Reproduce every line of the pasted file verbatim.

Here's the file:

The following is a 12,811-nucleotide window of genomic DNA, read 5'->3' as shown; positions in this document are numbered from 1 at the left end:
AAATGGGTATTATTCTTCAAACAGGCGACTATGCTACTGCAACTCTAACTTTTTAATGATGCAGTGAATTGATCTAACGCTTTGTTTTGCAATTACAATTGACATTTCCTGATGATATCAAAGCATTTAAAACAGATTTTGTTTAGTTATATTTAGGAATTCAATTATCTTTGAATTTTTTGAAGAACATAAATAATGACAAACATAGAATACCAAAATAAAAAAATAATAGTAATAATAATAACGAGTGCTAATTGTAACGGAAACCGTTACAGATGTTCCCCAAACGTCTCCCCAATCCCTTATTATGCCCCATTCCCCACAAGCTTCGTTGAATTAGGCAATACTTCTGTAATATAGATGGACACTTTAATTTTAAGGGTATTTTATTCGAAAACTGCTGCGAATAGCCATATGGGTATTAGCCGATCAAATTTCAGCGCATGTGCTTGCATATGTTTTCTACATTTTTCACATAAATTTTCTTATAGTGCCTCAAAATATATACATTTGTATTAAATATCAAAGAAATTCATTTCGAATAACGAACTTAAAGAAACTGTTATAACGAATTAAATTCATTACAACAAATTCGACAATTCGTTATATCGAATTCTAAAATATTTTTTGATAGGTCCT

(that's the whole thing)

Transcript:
The following is a 12,811-nucleotide window of genomic DNA, read 5'->3' as shown; positions in this document are numbered from 1 at the left end:
AAATGGGTATTATTCTTCAAACAGGCGACTATGCTACTGCAACTCTAACTTTTTAATGATGCAGTGAATTGATCTAACGCTTTGTTTTGCAATTACAATTGACATTTCCTGATGATATCAAAGCATTTAAAACAGATTTTGTTTAGTTATATTTAGGAATTCAATTATCTTTGAATTTTTTGAAGAACATAAATAATGACAAACATAGAATACCAAAATAAAAAAATAATAGTAATAATAATAACGAGTGCTAATTGTAACGGAAACCGTTACAGATGTTCCCCAAACGTCTCCCCAATCCCTTATTATGCCCCATTCCCCACAAGCTTCGTTGAATTAGGCAATACTTCTGTAATATAGATGGACACTTTAATTTTAAGGGTATTTTATTCGAAAACTGCTGCGAATAGCCATATGGGTATTAGCCGATCAAATTTCAGCGCATGTGCTTGCATATGTTTTCTACATTTTTCACATAAATTTTCTTATAGTGCCTCAAAATATATACATTTGTATTAAATATCAAAGAAATTCATTTCGAATAACGAACTTAAAGAAACTGTTATAACGAATTAAATTCATTACAACAAATTCGACAATTCGTTATATCGAATTCTAAAATATTTTTTGATAGGTCCT